In 2019, more than half of the Villa de Corullón blend came from Monçerbal and San Martín. In Ricardo Peréz’s opinion, it’s the tension between these contrasting terroirs that forms the wine’s essential character. It's no wonder the 2019 earned a 96-point rating from Luis Gutiérrez.

Heirlooms in the Vineyards
Since the vineyards are all 100+ years old, it’s not surprising that Alvaro and Ricardo found other  native grapes mixed in.  Bierzo’s signature variety, Mencía of course dominates the blend. But it is complemented by small amounts of other red grapes that were planted a century ago in the same vineyards. They help give Villa de Corullón its fantastic complexity.

Corullón’s vineyards also contain equally ancient white grape vines, including Palomino, Malvasia, Chasselas and Godello, which are co-fermented with the reds. As with the terroirs, Alvaro and Ricardo’s skill, informed by twenty harvests, in marrying the diverse aromatics, textures and structures of these varieties contributes greatly to Villa de Corullón’s great depth and complexity. A typical vintage of Villa de Corullón is 5 to 9 percent white grapes.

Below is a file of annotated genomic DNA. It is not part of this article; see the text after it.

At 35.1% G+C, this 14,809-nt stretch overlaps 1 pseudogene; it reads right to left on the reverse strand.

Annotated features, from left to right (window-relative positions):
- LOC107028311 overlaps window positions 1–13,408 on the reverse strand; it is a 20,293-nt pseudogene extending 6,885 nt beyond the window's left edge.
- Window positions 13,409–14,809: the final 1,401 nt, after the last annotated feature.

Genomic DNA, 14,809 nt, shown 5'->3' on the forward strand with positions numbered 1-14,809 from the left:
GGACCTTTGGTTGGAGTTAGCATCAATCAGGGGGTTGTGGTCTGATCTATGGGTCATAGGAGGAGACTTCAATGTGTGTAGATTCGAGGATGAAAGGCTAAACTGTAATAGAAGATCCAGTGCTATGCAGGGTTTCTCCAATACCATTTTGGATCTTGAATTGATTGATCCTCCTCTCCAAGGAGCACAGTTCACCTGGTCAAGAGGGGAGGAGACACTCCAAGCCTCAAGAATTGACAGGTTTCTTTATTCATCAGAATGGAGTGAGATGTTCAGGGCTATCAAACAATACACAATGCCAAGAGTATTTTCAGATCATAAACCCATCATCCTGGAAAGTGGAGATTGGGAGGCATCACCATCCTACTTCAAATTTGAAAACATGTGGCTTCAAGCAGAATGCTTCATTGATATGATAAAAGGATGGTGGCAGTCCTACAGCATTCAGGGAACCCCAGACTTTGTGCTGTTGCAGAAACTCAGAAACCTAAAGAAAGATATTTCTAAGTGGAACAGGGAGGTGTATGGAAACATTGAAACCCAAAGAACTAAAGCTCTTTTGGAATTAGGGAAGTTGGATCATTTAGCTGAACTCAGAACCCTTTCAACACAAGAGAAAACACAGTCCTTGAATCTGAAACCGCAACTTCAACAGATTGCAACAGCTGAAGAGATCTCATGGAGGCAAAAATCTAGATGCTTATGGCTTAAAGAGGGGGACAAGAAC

As Gutiérrez says, Alvaro and Ricardo “carry out very detailed work, both in the vineyards and in the winery, and the result shows. The wines have the purity and clean rusticity of the Cornas from Clape, and if you push me, I’d also say they also have a similar texture.” Gutiérrez goes on to call the entire Descendientes project "The most serious wine project in Spain. Period."

Villa de Corullón is a seamlessly harmonious, highly nuanced and elegantly textured Bierzo red that is stunningly close in quality to the single-vineyard cuvées, as evidenced by its 96-point Gutiérrez rating for the 2019 vintage.

Yet, while you could spend $1000 for a bottle of La Faraona, and in the three-digits for Monçerbal or Las Lamas—if you could find these micro-production wines—a bottle of 2018 Villa de Corullón will set you back just $44.95. Given what’s goes into each bottle, it’s a monumental bargain.